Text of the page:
The Federal Trade Commission is already in the books as opposed to Microsoft acquiring Activision Blizzard and filed an administrative complaint to formalize its objections back in December 2022, however, the regulatory body is doubling down with an additional injunction to the proposed deal.
While Microsoft and Activision Blizzard had previously stated they would like to close their acquisition deal by July 18, 2023, several outstanding issues will likely push any potential closing date well beyond that timeframe, one of which is its commencement hearing with FTC scheduled for August 2, 2023.
Leading up to their meeting, the FTC’s new injunction will act as a precautionary doorstop to Microsoft’s proposed acquisition of Activision with a court order preventing the transaction from proceeding until after the FTC’s in-house court can rule on the deal.
While the FTC has not officially made the announcement, those familiar with the matter have spoken to media outlets including Bloomberg about plans in the works to make the deal injunction a reality soon.
The UK’s Competiton and Markets Authority regulatory body filed a similar injunction but did so after issuing an official block to the deal in the area. The CMA’s injunction is intended to prevent the deal from proceeding in any market until Microsoft gets written consent from the regulatory body, despite it already issuing a block to the deal on the basis of “reduced innovation and less choice for UK gamers.”
Microsoft has already started the process of an appeal to the CMA’s decision and is expecting a decision by the end of Summer at the latest.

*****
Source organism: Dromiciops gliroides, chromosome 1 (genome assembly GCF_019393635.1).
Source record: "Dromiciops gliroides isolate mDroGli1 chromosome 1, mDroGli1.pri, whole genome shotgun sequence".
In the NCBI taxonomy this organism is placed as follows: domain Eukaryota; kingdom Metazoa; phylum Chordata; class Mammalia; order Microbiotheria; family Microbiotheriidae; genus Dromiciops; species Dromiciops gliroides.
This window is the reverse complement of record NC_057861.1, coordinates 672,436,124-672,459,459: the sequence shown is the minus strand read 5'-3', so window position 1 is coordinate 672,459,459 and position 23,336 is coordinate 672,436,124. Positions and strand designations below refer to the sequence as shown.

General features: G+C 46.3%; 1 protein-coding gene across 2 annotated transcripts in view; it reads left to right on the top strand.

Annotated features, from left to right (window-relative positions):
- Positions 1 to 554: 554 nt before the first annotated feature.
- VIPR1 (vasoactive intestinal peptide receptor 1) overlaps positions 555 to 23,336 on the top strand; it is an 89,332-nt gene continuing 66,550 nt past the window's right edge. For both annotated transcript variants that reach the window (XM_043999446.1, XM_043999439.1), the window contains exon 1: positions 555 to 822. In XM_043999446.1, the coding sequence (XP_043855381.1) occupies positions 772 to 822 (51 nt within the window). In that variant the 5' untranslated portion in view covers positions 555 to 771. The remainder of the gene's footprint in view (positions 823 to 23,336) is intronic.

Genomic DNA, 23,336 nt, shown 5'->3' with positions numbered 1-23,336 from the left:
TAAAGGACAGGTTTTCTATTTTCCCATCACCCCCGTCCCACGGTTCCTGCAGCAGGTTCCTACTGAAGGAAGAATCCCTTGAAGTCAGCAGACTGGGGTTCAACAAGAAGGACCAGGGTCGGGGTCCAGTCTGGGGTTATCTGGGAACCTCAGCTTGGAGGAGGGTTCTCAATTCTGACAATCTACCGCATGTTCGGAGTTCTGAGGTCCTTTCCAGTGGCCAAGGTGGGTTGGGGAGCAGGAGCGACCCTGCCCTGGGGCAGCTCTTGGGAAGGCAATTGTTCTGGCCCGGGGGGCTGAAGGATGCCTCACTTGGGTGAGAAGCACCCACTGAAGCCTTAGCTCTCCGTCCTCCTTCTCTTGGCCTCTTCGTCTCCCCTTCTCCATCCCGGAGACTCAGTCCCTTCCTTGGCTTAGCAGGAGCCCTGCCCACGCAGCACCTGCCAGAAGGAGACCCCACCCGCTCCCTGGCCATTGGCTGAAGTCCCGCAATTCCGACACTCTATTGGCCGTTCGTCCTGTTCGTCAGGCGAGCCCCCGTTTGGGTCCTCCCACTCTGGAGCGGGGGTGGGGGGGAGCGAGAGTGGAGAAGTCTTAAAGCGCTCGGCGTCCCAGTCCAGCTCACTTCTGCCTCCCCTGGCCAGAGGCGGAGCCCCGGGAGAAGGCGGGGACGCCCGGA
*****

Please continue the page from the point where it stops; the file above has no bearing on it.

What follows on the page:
The FTCs new chess move will put the Microsoft acquisition in front of a federal judge much sooner where the magistrate can appeal to the Commission for a vote or allow Microsoft an early federal courts appeal process starting in August if the deal is in fact blocked by the FTC.
The FTC and CMA seem to be on the same page fearing the potential outcomes from a Microsoft acquisition of Activision Blizzard despite almost every other global regulatory body granting the deal provisional approvals. With both an active appeals process going on in the UK and the upcoming battle in the US with the FTC and potentially its internal injunction court, Microsoft lawyers have an active summer calendar in the books this year.
Update: Microsoft vice chair and president responded to the FTCs proposed injunction with the following,
We welcome the opportunity to present our case in federal court. We believe accelerating the legal process in the U.S. will ultimately bring more choice and competition to the market. – Brad Smith, Vice Chair and President